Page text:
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Thursday, January 22, 2015

Postwar Independents Play It Safe With Westerns


Randolph Scott Rail-Splitting For Canadian Pacific (1949)

A real background novelty here was shooting in Canadian wilds, that seldom done by US filmmakers till independent Nat Holt sent cameras northward. Canada was allied with Euro nations for objecting to dollars flowing out (apx. twelve million a year to US distribs), and little or nothing coming in. Hollywood answered to effect that it was lack of adequate facilities and manpower that kept Great North location off limits (there were only three lots in the whole of Canada where films could be made), but did extend olive branch in terms of features, and especially shorts, extolling beauty of Canada outdoors, this enhancing tourism to the area. What US companies feared was Canada freezing funds after overseas example. Gestures toward greater cooperation were made during 1948-49, but came largely to naught, Canadian Pacific the highest profile pic shooting on Canada soil, with Eagle-Lion's Northwest Stampede a recent wrap by time Nat Holt arrived with star Randolph Scott to build their railroad. Holt had a deal with 20th to supply three so-called "B pix" the company would distribute, another to come via producer Edward Alperson. Fox was not in a habit of handling outside product, so this was out of ordinary policy for the major.


Canadian Pacific was Nat Holt's first indie venture after four years staff producing for RKO. He told Variety that financing came easy with the right story and star, in this case western stalwart Randolph Scott. The Canadian Pacific railroad got aboard with tech advise, period equipment, and all-ways extend of cooperation. There was indication that they kicked in some financing as well. All CP wanted in return was approve of the script. Producer Holt put together an attractive package for loaning banks to consider: a first railroad saga since the hit that was Union Pacific in 1939, Cinecolor on board to enhance visuals, and a 33-day schedule under direction of vet Edwin L. Marin, all of which got Canadian Pacific nearest to a sure profit thing. I think the action picture is the only answer for the small independent, said Holt to Variety, Gallopers have always been the backbone of the industry, and the public still wants them as much as ever. The (action) pictures are the easiest kind an independent can make. The producer who turns them out has a better chance of survival in this industry than he ever had.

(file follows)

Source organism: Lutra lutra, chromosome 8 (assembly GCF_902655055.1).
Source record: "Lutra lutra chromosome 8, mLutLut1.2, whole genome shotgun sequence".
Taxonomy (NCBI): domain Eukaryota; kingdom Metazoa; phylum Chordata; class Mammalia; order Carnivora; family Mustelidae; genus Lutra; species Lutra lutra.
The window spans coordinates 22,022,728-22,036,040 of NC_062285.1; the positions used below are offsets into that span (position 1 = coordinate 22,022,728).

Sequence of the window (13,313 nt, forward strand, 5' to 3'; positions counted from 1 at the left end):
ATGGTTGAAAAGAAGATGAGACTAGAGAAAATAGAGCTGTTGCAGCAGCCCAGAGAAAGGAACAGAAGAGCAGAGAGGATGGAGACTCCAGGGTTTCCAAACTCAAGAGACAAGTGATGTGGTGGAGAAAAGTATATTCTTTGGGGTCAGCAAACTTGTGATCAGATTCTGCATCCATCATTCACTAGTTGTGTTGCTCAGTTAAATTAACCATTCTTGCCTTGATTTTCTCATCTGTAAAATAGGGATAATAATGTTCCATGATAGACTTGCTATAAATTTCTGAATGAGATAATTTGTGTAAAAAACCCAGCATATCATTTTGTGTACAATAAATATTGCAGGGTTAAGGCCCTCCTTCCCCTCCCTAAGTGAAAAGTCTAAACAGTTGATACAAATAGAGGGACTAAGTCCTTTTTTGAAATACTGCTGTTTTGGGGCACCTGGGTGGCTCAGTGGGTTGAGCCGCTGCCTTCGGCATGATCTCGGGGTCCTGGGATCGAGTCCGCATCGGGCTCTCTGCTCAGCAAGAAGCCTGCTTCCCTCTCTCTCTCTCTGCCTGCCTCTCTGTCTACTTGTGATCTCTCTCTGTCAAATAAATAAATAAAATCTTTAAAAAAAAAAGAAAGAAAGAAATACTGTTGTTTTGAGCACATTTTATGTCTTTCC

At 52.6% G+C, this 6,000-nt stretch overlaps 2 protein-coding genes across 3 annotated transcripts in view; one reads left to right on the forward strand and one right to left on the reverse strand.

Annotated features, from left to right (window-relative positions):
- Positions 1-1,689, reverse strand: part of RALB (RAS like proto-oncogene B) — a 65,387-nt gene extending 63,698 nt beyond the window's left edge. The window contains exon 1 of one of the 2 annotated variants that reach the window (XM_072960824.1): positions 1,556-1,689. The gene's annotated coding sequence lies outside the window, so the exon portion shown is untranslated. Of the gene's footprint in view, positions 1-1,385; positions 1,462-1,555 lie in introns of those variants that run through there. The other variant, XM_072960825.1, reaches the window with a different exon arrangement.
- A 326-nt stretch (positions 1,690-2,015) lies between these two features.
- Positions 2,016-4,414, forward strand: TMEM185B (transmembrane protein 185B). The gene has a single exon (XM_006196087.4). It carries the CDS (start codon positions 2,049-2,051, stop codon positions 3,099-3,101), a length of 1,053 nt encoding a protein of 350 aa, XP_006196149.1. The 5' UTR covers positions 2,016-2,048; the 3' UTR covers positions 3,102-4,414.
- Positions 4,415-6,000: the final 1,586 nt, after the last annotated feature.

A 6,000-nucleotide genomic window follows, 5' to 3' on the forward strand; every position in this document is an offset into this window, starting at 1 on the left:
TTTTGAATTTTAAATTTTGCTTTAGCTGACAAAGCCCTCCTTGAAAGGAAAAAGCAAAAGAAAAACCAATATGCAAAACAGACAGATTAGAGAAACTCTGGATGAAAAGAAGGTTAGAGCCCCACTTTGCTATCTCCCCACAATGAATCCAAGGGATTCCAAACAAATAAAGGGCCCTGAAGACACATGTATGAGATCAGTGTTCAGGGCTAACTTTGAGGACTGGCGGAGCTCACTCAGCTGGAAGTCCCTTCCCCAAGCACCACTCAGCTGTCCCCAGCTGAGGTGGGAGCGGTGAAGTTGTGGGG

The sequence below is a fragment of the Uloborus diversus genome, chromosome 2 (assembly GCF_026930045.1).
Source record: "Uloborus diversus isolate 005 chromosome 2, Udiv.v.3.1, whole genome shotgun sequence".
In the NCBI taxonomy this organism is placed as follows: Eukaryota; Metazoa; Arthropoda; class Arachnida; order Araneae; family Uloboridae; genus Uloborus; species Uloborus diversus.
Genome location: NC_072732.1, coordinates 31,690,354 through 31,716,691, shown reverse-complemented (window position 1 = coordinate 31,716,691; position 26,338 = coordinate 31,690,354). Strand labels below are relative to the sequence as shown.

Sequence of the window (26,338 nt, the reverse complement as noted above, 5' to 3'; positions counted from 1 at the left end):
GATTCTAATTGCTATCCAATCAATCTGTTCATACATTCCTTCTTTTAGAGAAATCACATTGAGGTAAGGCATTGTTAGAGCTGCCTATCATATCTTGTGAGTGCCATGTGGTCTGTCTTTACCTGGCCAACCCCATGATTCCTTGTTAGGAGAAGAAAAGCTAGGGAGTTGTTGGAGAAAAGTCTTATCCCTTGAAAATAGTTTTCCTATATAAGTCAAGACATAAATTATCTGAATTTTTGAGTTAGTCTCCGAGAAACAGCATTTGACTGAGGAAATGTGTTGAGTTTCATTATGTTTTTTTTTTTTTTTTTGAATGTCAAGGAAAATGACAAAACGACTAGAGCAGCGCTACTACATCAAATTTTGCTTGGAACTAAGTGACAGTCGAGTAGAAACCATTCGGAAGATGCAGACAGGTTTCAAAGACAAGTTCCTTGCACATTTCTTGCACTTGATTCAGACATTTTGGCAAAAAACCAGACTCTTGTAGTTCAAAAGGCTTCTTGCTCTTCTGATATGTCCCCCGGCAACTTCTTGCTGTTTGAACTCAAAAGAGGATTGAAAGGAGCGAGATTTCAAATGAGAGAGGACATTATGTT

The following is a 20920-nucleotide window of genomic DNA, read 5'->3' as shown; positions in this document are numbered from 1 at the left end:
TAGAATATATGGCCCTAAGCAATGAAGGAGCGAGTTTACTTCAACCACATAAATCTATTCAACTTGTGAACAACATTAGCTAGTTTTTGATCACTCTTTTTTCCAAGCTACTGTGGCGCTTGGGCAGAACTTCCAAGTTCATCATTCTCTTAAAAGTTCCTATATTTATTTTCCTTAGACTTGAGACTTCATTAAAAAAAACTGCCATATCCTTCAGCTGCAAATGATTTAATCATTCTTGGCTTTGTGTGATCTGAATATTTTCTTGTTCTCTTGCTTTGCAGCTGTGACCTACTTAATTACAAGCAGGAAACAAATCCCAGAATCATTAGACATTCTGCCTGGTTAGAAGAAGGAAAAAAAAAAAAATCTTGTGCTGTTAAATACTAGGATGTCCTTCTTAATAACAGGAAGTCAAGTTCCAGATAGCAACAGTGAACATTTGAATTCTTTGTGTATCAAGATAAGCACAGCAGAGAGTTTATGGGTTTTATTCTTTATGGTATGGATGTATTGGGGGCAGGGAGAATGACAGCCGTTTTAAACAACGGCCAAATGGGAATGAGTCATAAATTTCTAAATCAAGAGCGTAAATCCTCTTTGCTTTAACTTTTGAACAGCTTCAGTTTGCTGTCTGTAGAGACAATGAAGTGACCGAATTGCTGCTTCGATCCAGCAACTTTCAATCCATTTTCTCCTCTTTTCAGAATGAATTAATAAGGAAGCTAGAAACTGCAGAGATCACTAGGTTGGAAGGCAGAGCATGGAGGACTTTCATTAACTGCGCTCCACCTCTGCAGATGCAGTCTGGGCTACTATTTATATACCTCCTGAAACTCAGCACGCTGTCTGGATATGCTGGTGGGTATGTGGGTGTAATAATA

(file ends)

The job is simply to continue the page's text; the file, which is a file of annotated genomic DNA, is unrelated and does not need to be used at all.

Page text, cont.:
Cinecolor had its biggest earnings year in 1947, according to an excellent article in the Film History journal by John Belton, though by 1949 release date of Canadian Pacific, the company's stock value was in freefall. The two-color process was, despite obvious limitation, helpful to a project shot almost wholly outdoors. Canadian Pacific did well in first-run, with domestic rentals of $1.7 million and foreign $489K, the best performer of three Nat Holt/Randolph Scott actioners distributed by 20th Fox (the other two were Fighting Man Of The Plains and The Cariboo Trail). The team worked to pull their westerns out of formula rut, and to large extent succeeded. Randolph Scott in particular did interesting things with his independent set-up and partnerships with capable vets like Holt and Harry Joe Brown. The star viewed movies as business pure and simple, but kept eye always on quality of output. Ownership of the TCF distributed negs reverted to Holt, and what's extant of Canadian Pacific does not do justice to locations and Cinecolor that decorated them. Still, it's a handsome Northeastern, scarcely a "B" whatever Fox's designation, and a show one could wish to see properly restored. TCM plays Canadian Pacific occasionally, a worthwhile look even if diminished print-wise.

Today and tomorrow's post are Greenbriar contribution to Toby Roan's Randolph Scott Blogathon at 50 Westerns From The 50's, that fine site that celebrates just what its title suggests. Go there for links to other writers participating in this Scott-worthy celebration (the Blogathon officially begins Friday, 1/22/15).

7 Comments:

OpenID fiftieswesterns said...

Wow, that standard 8 Canadian Pacific sure brings back memories. Thanks for joining in -- I'll get this on the "hub" thing once it cranks up in the morning!

12:11 PM  
Blogger Randy said...

Ownership of the TCF distributed negs reverted to Holt, and what's extant of Canadian Pacific does not do justice to locations and Cinecolor that decorated them.

Unfortunately, that seems to be true of many features that reverted to independent hands later in their life. Always makes me wonder where the negatives to so many of these things ended up, or how many of them survive only as shabby dupes.

5:06 PM  
Blogger Scott MacGillivray said...

The three Nat Holt productions were co-produced by none other than Moe Howard (under his given middle name of Harry) and I think it's safe to assume that Moe brought stuntman Jock Mahoney and character player DIck Wessel into CANADIAN PACIFIC.

7:06 PM  
OpenID livius1 said...

Lots of great background here on a Scott western that's managed to elude me so far.

Colin

6:24 AM  
Blogger Caftan Woman said...

An odd Scott entry in the romance department as I think Nancy Olson was the youngest of his leading ladies at this time. Nonetheless, I get a kick out of Scott in Canada, especially when he plays one (Corvette K-225).

10:51 AM  
Blogger opticalguy said...

How good were those Castle Films cut-downs of westerns? I've never seen any of them … I only collected the horror/sci-fi film cut-downs.

12:45 PM  
Blogger John McElwee said...

The only Castle western I had was "The Spoilers" with John Wayne and Randolph Scott. The eight minute reel was made up almost entirely of the fight scene from the end, and it was great.

2:12 PM  

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